Are all too many in the global political class doltish, or do they just appear that way? The current financial meltdown has revealed an amazing number of revelations from people who were surprised by the obvious.
For years, liberal Democrats in Congress and some Republicans pushed for banks and other institutions to make home loans to unqualified borrowers, and suddenly we find many of these people cannot repay their loans.
The reaction from members of Congress, like the “surprised” Speaker Nancy Pelosi, is to demand investigation of “greedy bankers,” while ignoring the fact that it was her left‐wing colleagues who created the Community Reinvestment Act (CRA) that required the banks to lend to people who were poor credit risks in the name of “housing rights.” A Chicago “public interest” lawyer named Barack Obama was active in this movement.
A majority of members of Congress seemed to be surprised that Fannie Mae and Freddie Mac became insolvent when many of the subprime mortgages they had been pressured to buy (by members of their oversight committees, such as Barney Frank and Chris Dodd) became nonperforming. Some members of Congress (including John McCain) did try to pass legislation to limit the size of Fannie and Freddie, but it was blocked by — surprise, surprise — Rep. Frank and Sens. Dodd, Charles Schumer, Barack Obama, et al. who just happened to have taken major contributions from Freddie and Fannie.
Mr. Obama was particularly surprised when some charged that his nonsupport of the reform legislation might have had something to do with the fact he was the second‐largest recipient of campaign donations from Fannie Mae over the last three years. Oh my, how could we possibly think such a thing?
It only gets worse. Most members of Congress seemed surprised that voters think the huge campaign contributions many of them received from Fannie and Freddie might have something to do with the now all too apparent lack of congressional oversight of the two mortgage giants. The endlessly surprised Mrs. Pelosi ranted against the “privatization of profits and the socialization of costs” in Fannie and Freddie. She must have forgotten that Fannie and Freddie was created and overseen by Congress, and staffed by political appointees (former Fannie CEO Franklin Raines was Bill Clinton’s budget chief), and had an implicit (and now explicit) guarantee from the federal government.
Alan Greenspan seems to have been surprised to find out that when he kept interest rates below the rate of inflation, banks over‐borrowed and were less careful as to how they lent or invested the money. This “surprise” occurred despite the fact many warned of the consequence.
Former and thoroughly disgraced New York Attorney General and Gov. Eliot Spitzer and his political supporters seemed to have been surprised to learn the company would run into difficulty when they forced out the very able and highly regarded Hank Greenberg as head of AIG (the world’s largest insurance company) — on bogus charges of criminality (which have now been dismissed by the courts) — and saddled the company with less competent management and unwarranted huge fines. Rather than protect AIG stockholders, the government raped them.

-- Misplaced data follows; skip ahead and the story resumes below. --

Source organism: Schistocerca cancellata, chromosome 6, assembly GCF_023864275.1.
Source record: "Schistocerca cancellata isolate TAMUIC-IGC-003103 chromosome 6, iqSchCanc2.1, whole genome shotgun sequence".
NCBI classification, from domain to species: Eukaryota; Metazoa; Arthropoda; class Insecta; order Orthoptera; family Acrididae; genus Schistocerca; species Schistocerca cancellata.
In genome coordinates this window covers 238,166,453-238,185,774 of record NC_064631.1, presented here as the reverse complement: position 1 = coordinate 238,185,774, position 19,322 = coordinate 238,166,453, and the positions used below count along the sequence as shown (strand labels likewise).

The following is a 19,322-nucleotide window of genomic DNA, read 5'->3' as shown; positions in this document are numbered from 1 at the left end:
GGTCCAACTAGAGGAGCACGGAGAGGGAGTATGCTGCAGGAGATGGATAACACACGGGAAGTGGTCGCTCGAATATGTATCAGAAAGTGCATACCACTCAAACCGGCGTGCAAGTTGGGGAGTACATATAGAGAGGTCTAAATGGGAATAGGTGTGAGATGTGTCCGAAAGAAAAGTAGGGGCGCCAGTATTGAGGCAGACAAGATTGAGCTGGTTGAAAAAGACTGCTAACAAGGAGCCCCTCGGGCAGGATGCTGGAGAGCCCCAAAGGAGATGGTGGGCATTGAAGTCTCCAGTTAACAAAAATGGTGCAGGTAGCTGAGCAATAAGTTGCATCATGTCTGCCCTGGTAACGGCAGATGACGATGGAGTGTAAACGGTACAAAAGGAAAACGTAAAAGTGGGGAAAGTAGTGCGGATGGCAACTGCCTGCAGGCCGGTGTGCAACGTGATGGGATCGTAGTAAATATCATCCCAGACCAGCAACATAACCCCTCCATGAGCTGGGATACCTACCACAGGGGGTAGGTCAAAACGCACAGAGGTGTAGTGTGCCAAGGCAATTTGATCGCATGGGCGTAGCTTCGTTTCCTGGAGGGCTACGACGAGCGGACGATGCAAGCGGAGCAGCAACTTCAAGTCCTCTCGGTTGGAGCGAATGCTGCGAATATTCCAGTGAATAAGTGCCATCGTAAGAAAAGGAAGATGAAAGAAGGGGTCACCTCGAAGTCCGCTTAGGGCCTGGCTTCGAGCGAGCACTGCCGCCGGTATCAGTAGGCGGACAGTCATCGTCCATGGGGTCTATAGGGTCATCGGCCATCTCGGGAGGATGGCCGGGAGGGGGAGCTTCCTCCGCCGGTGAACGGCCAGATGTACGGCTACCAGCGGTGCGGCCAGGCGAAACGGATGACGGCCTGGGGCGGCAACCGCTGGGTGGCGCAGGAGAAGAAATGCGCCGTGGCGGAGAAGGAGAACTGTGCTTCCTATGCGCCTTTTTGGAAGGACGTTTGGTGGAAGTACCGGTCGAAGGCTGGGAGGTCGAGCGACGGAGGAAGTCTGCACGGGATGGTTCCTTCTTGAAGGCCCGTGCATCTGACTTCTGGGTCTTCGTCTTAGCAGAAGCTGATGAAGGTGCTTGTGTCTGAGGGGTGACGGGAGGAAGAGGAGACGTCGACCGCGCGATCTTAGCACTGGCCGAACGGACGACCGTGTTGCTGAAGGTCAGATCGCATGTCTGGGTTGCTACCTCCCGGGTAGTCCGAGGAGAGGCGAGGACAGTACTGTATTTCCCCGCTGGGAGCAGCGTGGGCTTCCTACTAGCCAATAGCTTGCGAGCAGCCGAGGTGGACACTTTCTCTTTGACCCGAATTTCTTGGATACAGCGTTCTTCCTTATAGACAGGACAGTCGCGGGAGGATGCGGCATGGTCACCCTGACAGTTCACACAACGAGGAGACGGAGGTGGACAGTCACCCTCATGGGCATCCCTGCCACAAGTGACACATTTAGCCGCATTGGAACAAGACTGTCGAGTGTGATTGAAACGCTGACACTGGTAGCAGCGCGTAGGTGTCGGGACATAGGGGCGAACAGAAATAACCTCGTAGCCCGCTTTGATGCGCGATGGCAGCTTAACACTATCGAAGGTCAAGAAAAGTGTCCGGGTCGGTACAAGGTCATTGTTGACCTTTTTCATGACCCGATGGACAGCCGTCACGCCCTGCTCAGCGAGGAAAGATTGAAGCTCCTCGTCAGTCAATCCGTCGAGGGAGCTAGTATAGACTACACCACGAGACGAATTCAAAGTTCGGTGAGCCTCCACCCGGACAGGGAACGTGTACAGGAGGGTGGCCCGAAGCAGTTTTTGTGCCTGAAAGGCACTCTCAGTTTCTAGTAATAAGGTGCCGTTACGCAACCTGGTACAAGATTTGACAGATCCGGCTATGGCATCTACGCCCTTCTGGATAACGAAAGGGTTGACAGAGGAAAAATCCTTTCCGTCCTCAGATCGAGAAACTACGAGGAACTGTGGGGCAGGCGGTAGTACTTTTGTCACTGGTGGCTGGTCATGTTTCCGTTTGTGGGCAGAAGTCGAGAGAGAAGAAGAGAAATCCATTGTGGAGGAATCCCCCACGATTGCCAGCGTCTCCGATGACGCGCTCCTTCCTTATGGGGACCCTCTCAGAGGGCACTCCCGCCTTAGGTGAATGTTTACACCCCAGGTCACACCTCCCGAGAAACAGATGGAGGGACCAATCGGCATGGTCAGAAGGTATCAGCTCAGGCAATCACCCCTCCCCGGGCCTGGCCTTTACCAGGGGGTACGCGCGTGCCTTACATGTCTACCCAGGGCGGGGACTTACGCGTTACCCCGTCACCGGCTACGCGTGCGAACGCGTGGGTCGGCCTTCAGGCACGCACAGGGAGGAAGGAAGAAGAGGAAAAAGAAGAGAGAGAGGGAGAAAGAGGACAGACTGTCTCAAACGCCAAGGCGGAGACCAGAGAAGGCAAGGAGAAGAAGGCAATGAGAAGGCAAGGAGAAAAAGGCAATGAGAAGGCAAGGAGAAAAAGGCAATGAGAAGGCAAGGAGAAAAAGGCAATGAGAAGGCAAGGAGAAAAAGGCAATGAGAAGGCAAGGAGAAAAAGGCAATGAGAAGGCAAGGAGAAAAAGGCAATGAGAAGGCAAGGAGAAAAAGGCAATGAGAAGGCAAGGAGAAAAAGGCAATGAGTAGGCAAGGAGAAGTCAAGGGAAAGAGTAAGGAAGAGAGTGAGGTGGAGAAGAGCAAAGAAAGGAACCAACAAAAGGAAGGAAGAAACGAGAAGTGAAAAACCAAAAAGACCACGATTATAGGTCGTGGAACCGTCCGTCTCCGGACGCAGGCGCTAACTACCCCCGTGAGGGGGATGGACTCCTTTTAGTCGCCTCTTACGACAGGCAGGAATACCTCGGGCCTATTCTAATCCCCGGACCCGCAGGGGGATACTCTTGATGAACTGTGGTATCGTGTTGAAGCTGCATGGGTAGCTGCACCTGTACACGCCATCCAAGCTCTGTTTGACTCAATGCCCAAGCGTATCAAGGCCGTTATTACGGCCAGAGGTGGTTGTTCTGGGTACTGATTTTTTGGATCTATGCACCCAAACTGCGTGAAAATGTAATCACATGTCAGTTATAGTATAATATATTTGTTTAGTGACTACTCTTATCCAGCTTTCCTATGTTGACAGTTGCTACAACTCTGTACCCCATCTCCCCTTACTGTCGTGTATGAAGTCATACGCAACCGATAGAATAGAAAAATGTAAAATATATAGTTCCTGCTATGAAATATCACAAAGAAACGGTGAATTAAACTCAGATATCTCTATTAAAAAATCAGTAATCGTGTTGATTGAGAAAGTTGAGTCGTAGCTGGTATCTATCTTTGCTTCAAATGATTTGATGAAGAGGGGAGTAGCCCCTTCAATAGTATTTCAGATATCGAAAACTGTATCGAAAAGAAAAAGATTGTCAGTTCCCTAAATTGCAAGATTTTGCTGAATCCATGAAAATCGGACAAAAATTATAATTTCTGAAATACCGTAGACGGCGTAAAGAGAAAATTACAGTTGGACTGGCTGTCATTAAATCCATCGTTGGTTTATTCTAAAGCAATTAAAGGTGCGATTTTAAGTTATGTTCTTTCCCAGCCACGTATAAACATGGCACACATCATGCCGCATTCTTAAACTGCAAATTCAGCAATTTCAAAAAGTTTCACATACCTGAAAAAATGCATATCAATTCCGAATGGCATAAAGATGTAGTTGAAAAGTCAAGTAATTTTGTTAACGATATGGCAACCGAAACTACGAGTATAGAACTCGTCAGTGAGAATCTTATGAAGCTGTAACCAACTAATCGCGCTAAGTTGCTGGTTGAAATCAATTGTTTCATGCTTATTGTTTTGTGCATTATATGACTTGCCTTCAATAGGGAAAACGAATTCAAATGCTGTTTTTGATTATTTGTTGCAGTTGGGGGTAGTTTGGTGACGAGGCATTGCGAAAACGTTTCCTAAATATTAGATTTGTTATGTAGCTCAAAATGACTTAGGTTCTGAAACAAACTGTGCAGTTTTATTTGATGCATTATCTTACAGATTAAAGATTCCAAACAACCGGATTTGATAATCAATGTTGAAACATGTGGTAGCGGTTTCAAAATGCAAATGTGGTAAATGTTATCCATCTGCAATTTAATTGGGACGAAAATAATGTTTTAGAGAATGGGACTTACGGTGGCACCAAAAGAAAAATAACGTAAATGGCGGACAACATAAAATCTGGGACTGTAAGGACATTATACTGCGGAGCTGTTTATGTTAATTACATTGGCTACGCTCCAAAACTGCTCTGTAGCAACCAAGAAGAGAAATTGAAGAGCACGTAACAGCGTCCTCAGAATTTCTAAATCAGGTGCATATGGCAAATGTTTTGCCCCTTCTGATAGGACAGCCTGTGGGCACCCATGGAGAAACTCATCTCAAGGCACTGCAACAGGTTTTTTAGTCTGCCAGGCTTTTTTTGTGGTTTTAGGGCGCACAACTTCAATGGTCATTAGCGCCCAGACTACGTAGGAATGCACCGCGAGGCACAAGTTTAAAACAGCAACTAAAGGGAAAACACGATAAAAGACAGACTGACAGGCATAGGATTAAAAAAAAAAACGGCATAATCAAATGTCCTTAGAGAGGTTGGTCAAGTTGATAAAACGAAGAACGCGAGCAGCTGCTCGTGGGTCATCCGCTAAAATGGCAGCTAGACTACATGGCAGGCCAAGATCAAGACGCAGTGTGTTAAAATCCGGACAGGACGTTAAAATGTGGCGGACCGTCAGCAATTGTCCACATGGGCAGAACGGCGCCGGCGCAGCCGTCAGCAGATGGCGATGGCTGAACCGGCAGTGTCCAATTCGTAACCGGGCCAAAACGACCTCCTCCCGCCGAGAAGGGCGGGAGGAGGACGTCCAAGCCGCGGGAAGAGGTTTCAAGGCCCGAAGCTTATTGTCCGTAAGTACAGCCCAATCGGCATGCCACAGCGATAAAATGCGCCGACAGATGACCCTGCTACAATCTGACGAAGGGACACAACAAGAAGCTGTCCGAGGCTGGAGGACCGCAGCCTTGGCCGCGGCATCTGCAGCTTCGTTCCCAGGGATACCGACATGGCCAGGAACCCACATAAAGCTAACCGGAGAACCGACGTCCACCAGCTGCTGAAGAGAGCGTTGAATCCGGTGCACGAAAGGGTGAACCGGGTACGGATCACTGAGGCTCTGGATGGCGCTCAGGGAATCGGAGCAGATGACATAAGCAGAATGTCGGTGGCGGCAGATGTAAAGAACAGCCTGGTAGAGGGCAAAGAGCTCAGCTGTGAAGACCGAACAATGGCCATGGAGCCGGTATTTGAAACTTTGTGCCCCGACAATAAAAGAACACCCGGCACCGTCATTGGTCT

Political officials outside the United States are also endlessly surprised. For instance, the Russian prime minister seems to be surprised that the Russian stock market has fallen to half its value in May — just because Vladimir Putin has eroded the legal and property rights of private firms, invaded Georgia, and threatened other countries and outside investors.
British Prime Minister Gordon Brown seems surprised that businesses and international business people are fleeing London just because he increased their taxes. He also seems to be surprised the flight has hurt the British economy.
The French, German, Italian and leaders of other high‐tax states seem to be endlessly surprised that their citizens will go to great lengths to put their money in less punitive and higher growth economies elsewhere, despite increasing attempts to punish them for looking out for their own self‐interest.
Predictable surprises to come: Mr. Obama, if elected, will be greatly “surprised” that his increased taxes on capital gains, businesses and higher‐income individuals result in less revenue for government because of the downturn in economic activity and job loss that results from his tax increases. Michigan’s Democratic Sen. Carl Levin and his colleagues, including Mr. Obama, who are supporting greater restrictions on U.S. investment abroad and higher taxes on U.S.-based international companies, will be very “surprised” when their actions cause not less but more capital flight from the United States and more businesses to move or be formed outside the United States.
Some politicians are “surprised” at the obvious because they are ignorant. However, many more are “surprised” because immediate gratification, whether applause or votes, is more important to them than being responsible, and others are “surprised” because they are just plain corrupt. Being “surprised by the obvious” happens in democratic countries because the media are too fearful, ignorant or biased to ask the tough questions beforehand, and because the population doesn’t understand the second‐order effects of political actions.
In the private sector, those with fiduciary responsibilities can be fined or even sent to jail if they are surprised by the obvious. Given the great suffering caused by the fiscal mismanagement by the political class, should not the private sector penalties apply to them?